How George Soros became the target of antisemites and right-wing Jews
By now, it has become a familiar pattern: after an event that polarises the country, United States President Donald Trump knows who to pin the blame on.
by Eric Cortellessa
When liberal and conservative America was split over Brett Kavanaugh’s Supreme Court confirmation fight last month – and Dr Christine Blasey Ford’s allegations that he sexually assaulted her in high school – the president spread a theory that was sure to inflame that divide.
He said that left-wing billionaire George Soros was paying the masses of demonstrators who had descended on Capitol Hill, and who were pushing senators to reject Kavanaugh’s bid for the High Court.
Then this week, the president promulgated an unfounded conspiracy theory that the very same Democratic megadonor was funding a caravan of Central American migrants. “I wouldn’t be surprised,” Trump told reporters.
Those two instances – and the reactions to them – reflect the bizarre role Soros is playing in the American public’s imagination. So, too, do revelations that an explosive device was sent to his house, and that Robert Bowers, the suspect in the Pittsburgh synagogue shooting, was driven by the myth that Soros was behind the migrant caravan heading north in Mexico.
“This latest round of conspiracy theories about Soros, fuelled by tweets by high-profile public officials, are hardly new,” said Aryeh Tuchman, the Associate Director of the Anti-Defamation League’s Center on Extremism (ADL). He added that, in a May report analysing antisemitic speech on Twitter, the ADL noted that Soros was prominently mentioned in a large chunk of antisemitic tweets, often with claims that he directly uses his largesse to fund false flag events.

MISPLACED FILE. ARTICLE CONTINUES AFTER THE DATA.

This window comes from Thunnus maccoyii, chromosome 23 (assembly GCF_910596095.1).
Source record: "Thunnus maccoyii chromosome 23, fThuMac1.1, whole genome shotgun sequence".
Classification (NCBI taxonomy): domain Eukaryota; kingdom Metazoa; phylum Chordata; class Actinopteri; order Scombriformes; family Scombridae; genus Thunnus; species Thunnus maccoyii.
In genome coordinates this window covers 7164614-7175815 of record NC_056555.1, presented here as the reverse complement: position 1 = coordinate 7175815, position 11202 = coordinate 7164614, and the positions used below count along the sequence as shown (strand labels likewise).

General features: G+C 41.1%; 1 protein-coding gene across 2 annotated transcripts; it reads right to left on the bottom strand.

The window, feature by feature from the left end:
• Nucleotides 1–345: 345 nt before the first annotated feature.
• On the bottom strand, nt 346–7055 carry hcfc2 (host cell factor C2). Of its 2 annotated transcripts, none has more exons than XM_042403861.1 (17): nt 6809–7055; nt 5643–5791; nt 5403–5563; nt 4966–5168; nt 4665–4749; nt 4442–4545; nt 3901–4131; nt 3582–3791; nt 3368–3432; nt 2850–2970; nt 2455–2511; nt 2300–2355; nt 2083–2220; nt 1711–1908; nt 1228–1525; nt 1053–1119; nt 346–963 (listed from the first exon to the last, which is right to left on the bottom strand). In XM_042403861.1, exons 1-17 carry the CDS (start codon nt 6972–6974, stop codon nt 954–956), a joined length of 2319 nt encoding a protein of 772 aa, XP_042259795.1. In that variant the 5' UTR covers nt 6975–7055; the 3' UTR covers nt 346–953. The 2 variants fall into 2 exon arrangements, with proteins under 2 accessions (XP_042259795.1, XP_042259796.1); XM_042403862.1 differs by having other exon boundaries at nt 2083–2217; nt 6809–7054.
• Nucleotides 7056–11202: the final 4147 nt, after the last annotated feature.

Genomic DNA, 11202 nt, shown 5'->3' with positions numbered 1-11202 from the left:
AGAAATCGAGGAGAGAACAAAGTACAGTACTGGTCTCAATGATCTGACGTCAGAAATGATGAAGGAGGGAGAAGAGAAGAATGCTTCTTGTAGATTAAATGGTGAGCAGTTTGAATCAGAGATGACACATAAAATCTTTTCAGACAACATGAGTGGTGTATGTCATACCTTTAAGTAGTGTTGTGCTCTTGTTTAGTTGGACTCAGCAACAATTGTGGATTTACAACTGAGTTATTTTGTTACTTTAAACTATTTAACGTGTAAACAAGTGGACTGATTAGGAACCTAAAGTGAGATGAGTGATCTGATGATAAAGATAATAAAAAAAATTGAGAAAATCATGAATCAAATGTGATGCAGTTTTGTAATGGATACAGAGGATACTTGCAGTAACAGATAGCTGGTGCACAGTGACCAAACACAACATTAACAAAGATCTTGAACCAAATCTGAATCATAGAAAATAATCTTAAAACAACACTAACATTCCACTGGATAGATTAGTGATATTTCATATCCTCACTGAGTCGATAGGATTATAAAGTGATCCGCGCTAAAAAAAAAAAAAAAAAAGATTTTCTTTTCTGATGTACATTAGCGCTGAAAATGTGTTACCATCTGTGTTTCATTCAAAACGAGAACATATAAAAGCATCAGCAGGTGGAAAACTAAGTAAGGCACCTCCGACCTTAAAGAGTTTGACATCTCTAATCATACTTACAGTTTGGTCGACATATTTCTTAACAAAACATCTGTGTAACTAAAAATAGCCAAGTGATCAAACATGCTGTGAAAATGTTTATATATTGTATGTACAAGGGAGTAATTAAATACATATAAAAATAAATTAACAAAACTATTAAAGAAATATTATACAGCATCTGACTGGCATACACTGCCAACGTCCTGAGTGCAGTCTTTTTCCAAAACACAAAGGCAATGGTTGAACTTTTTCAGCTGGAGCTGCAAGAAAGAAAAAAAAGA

One noteworthy allegation said that Soros was responsible for August 2017’s deadly “Unite the Right” rally in Charlottesville, Virginia. Other tweets, Tuchman said, “referred to his Jewish heritage in pejorative terms, and claimed that he’s trying to undermine all of Western civilization”.
As many noted after Trump falsely said that Soros was funding the Kavanaugh protests and the migrant caravans, the president was taking a page right out of the antisemites’ playbook.
Yet, many of Soros’s fiercest critics are themselves Jewish. The Republican Jewish Coalition often castigates Soros for giving money to left-wing advocacy groups like J Street – and for his foundation giving to other groups they characterise as anti-Israel, like Israeli human-rights NGO B’Tselem.
Soros brings two divergent tribes together. He has become the go-to bogeyman of both the Jewish right and antisemites.
Born in Budapest in 1930, Soros was 13 years old when the Nazis invaded Hungary. He managed to survive the Holocaust, and his family purchased documents that said they were Christians. By 1947, he had emigrated to England to become a student at the London School of Economics.
From there, he started his work in finance through a London bank, Singer & Friedlander, where he was a broker. Over the next several years, he jumped around firms before he founded Soros Fund Management.
His investment management firm was wildly successful. Since 1973, it has generated more than $40 billion (R567 billion). Soros, who lives in Westchester County, New York, is now estimated to be worth roughly $8 billion (R113 billion), making him one of the richest people in the world.
With his wealth, Soros has become active in liberal causes. He first became politically engaged, according to The Washington Post, after the 2004 election, when George W. Bush won a second term against then senator John Kerry.